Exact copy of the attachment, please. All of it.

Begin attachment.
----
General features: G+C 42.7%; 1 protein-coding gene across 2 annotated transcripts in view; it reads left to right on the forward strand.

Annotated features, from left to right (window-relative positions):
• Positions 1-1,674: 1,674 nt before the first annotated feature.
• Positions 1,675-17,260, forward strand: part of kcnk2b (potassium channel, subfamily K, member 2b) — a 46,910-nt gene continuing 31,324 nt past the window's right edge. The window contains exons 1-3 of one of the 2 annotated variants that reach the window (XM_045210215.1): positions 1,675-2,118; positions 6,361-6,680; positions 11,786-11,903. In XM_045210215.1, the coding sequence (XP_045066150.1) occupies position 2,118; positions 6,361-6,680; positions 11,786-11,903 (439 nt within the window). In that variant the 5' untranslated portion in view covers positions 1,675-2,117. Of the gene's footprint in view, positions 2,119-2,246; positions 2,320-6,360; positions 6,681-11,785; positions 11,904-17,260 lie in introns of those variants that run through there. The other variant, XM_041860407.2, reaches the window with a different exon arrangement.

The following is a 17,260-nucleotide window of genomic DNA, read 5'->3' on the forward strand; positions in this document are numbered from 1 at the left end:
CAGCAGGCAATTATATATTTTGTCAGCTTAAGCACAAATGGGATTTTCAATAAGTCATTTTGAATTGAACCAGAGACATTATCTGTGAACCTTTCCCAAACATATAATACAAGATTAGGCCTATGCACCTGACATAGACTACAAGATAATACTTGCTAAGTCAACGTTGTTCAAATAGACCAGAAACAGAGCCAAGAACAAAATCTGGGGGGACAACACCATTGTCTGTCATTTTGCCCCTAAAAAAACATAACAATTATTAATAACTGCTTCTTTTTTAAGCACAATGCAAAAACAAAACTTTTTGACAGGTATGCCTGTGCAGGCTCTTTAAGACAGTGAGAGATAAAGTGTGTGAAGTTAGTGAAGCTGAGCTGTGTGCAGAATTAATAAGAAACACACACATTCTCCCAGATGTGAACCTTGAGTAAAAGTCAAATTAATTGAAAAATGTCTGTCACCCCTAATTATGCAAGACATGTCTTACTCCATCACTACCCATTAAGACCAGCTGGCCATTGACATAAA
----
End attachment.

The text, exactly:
General features: G+C 42.7%; 1 protein-coding gene across 2 annotated transcripts in view; it reads left to right on the forward strand.

Annotated features, from left to right (window-relative positions):
• Positions 1-1,674: 1,674 nt before the first annotated feature.
• Positions 1,675-17,260, forward strand: part of kcnk2b (potassium channel, subfamily K, member 2b) — a 46,910-nt gene continuing 31,324 nt past the window's right edge. The window contains exons 1-3 of one of the 2 annotated variants that reach the window (XM_045210215.1): positions 1,675-2,118; positions 6,361-6,680; positions 11,786-11,903. In XM_045210215.1, the coding sequence (XP_045066150.1) occupies position 2,118; positions 6,361-6,680; positions 11,786-11,903 (439 nt within the window). In that variant the 5' untranslated portion in view covers positions 1,675-2,117. Of the gene's footprint in view, positions 2,119-2,246; positions 2,320-6,360; positions 6,681-11,785; positions 11,904-17,260 lie in introns of those variants that run through there. The other variant, XM_041860407.2, reaches the window with a different exon arrangement.

The following is a 17,260-nucleotide window of genomic DNA, read 5'->3' on the forward strand; positions in this document are numbered from 1 at the left end:
CAGCAGGCAATTATATATTTTGTCAGCTTAAGCACAAATGGGATTTTCAATAAGTCATTTTGAATTGAACCAGAGACATTATCTGTGAACCTTTCCCAAACATATAATACAAGATTAGGCCTATGCACCTGACATAGACTACAAGATAATACTTGCTAAGTCAACGTTGTTCAAATAGACCAGAAACAGAGCCAAGAACAAAATCTGGGGGGACAACACCATTGTCTGTCATTTTGCCCCTAAAAAAACATAACAATTATTAATAACTGCTTCTTTTTTAAGCACAATGCAAAAACAAAACTTTTTGACAGGTATGCCTGTGCAGGCTCTTTAAGACAGTGAGAGATAAAGTGTGTGAAGTTAGTGAAGCTGAGCTGTGTGCAGAATTAATAAGAAACACACACATTCTCCCAGATGTGAACCTTGAGTAAAAGTCAAATTAATTGAAAAATGTCTGTCACCCCTAATTATGCAAGACATGTCTTACTCCATCACTACCCATTAAGACCAGCTGGCCATTGACATAAA